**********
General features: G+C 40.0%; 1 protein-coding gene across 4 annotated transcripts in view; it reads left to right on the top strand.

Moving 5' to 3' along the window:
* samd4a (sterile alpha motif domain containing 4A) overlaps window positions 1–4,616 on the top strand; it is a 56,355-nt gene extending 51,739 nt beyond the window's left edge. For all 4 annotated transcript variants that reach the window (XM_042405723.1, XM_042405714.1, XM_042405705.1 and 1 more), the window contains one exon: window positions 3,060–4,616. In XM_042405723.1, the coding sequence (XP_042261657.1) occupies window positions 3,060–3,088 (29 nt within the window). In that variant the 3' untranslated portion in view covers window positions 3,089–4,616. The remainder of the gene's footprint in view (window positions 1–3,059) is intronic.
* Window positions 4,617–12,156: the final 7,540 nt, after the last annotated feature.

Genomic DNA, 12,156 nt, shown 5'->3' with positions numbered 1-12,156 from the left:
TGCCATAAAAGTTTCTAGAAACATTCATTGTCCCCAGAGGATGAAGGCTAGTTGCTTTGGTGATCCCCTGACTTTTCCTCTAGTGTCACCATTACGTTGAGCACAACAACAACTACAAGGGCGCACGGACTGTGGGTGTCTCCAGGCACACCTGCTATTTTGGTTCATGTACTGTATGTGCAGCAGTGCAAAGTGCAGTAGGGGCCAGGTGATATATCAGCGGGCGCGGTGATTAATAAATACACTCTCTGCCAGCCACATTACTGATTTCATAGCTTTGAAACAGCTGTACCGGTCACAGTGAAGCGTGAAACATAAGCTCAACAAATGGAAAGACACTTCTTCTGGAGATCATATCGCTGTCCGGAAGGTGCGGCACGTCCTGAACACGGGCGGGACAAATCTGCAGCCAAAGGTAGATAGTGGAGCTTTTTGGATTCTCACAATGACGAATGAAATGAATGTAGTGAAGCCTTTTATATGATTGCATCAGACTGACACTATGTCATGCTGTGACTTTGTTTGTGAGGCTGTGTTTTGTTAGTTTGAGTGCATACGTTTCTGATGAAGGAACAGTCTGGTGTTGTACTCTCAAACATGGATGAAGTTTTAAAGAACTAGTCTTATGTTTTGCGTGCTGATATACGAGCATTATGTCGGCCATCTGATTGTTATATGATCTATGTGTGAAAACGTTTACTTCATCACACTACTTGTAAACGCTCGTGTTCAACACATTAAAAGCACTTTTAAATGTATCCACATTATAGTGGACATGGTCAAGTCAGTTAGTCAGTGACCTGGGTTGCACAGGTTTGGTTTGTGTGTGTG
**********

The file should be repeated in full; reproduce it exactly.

General features: G+C 40.0%; 1 protein-coding gene across 4 annotated transcripts in view; it reads left to right on the top strand.

Moving 5' to 3' along the window:
* samd4a (sterile alpha motif domain containing 4A) overlaps window positions 1–4,616 on the top strand; it is a 56,355-nt gene extending 51,739 nt beyond the window's left edge. For all 4 annotated transcript variants that reach the window (XM_042405723.1, XM_042405714.1, XM_042405705.1 and 1 more), the window contains one exon: window positions 3,060–4,616. In XM_042405723.1, the coding sequence (XP_042261657.1) occupies window positions 3,060–3,088 (29 nt within the window). In that variant the 3' untranslated portion in view covers window positions 3,089–4,616. The remainder of the gene's footprint in view (window positions 1–3,059) is intronic.
* Window positions 4,617–12,156: the final 7,540 nt, after the last annotated feature.

Genomic DNA, 12,156 nt, shown 5'->3' with positions numbered 1-12,156 from the left:
TGCCATAAAAGTTTCTAGAAACATTCATTGTCCCCAGAGGATGAAGGCTAGTTGCTTTGGTGATCCCCTGACTTTTCCTCTAGTGTCACCATTACGTTGAGCACAACAACAACTACAAGGGCGCACGGACTGTGGGTGTCTCCAGGCACACCTGCTATTTTGGTTCATGTACTGTATGTGCAGCAGTGCAAAGTGCAGTAGGGGCCAGGTGATATATCAGCGGGCGCGGTGATTAATAAATACACTCTCTGCCAGCCACATTACTGATTTCATAGCTTTGAAACAGCTGTACCGGTCACAGTGAAGCGTGAAACATAAGCTCAACAAATGGAAAGACACTTCTTCTGGAGATCATATCGCTGTCCGGAAGGTGCGGCACGTCCTGAACACGGGCGGGACAAATCTGCAGCCAAAGGTAGATAGTGGAGCTTTTTGGATTCTCACAATGACGAATGAAATGAATGTAGTGAAGCCTTTTATATGATTGCATCAGACTGACACTATGTCATGCTGTGACTTTGTTTGTGAGGCTGTGTTTTGTTAGTTTGAGTGCATACGTTTCTGATGAAGGAACAGTCTGGTGTTGTACTCTCAAACATGGATGAAGTTTTAAAGAACTAGTCTTATGTTTTGCGTGCTGATATACGAGCATTATGTCGGCCATCTGATTGTTATATGATCTATGTGTGAAAACGTTTACTTCATCACACTACTTGTAAACGCTCGTGTTCAACACATTAAAAGCACTTTTAAATGTATCCACATTATAGTGGACATGGTCAAGTCAGTTAGTCAGTGACCTGGGTTGCACAGGTTTGGTTTGTGTGTGTG